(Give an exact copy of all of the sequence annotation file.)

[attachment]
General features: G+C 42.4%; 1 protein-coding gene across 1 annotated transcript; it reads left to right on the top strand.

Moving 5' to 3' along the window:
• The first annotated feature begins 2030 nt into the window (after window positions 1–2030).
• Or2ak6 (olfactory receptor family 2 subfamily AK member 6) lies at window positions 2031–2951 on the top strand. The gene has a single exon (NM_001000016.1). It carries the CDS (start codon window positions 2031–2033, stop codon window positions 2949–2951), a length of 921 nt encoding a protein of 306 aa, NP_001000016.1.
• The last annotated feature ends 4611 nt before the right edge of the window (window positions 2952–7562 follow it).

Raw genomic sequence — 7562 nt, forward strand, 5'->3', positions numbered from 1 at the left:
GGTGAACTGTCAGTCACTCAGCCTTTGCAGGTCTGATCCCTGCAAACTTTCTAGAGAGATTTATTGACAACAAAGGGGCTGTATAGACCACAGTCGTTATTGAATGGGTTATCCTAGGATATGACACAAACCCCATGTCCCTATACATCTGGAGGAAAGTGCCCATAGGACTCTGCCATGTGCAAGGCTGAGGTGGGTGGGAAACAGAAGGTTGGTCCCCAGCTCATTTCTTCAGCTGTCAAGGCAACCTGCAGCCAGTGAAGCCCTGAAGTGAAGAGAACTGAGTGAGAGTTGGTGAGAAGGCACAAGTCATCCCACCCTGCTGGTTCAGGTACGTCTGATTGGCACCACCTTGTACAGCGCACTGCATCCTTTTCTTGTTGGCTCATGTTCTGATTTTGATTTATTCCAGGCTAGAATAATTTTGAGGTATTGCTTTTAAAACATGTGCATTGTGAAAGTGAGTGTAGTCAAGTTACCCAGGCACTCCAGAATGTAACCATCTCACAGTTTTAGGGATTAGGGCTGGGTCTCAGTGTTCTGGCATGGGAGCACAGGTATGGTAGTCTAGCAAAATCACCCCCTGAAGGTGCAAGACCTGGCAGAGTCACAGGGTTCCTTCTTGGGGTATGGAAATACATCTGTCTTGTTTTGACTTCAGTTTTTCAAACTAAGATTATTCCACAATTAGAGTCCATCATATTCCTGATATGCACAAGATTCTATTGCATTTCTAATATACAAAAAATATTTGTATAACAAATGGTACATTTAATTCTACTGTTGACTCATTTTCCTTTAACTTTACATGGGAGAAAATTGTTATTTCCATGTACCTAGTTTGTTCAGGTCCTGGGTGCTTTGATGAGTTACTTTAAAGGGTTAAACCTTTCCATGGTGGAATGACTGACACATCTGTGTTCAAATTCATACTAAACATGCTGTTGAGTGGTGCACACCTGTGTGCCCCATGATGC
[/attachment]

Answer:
General features: G+C 42.4%; 1 protein-coding gene across 1 annotated transcript; it reads left to right on the top strand.

Moving 5' to 3' along the window:
• The first annotated feature begins 2030 nt into the window (after window positions 1–2030).
• Or2ak6 (olfactory receptor family 2 subfamily AK member 6) lies at window positions 2031–2951 on the top strand. The gene has a single exon (NM_001000016.1). It carries the CDS (start codon window positions 2031–2033, stop codon window positions 2949–2951), a length of 921 nt encoding a protein of 306 aa, NP_001000016.1.
• The last annotated feature ends 4611 nt before the right edge of the window (window positions 2952–7562 follow it).

Raw genomic sequence — 7562 nt, forward strand, 5'->3', positions numbered from 1 at the left:
GGTGAACTGTCAGTCACTCAGCCTTTGCAGGTCTGATCCCTGCAAACTTTCTAGAGAGATTTATTGACAACAAAGGGGCTGTATAGACCACAGTCGTTATTGAATGGGTTATCCTAGGATATGACACAAACCCCATGTCCCTATACATCTGGAGGAAAGTGCCCATAGGACTCTGCCATGTGCAAGGCTGAGGTGGGTGGGAAACAGAAGGTTGGTCCCCAGCTCATTTCTTCAGCTGTCAAGGCAACCTGCAGCCAGTGAAGCCCTGAAGTGAAGAGAACTGAGTGAGAGTTGGTGAGAAGGCACAAGTCATCCCACCCTGCTGGTTCAGGTACGTCTGATTGGCACCACCTTGTACAGCGCACTGCATCCTTTTCTTGTTGGCTCATGTTCTGATTTTGATTTATTCCAGGCTAGAATAATTTTGAGGTATTGCTTTTAAAACATGTGCATTGTGAAAGTGAGTGTAGTCAAGTTACCCAGGCACTCCAGAATGTAACCATCTCACAGTTTTAGGGATTAGGGCTGGGTCTCAGTGTTCTGGCATGGGAGCACAGGTATGGTAGTCTAGCAAAATCACCCCCTGAAGGTGCAAGACCTGGCAGAGTCACAGGGTTCCTTCTTGGGGTATGGAAATACATCTGTCTTGTTTTGACTTCAGTTTTTCAAACTAAGATTATTCCACAATTAGAGTCCATCATATTCCTGATATGCACAAGATTCTATTGCATTTCTAATATACAAAAAATATTTGTATAACAAATGGTACATTTAATTCTACTGTTGACTCATTTTCCTTTAACTTTACATGGGAGAAAATTGTTATTTCCATGTACCTAGTTTGTTCAGGTCCTGGGTGCTTTGATGAGTTACTTTAAAGGGTTAAACCTTTCCATGGTGGAATGACTGACACATCTGTGTTCAAATTCATACTAAACATGCTGTTGAGTGGTGCACACCTGTGTGCCCCATGATGC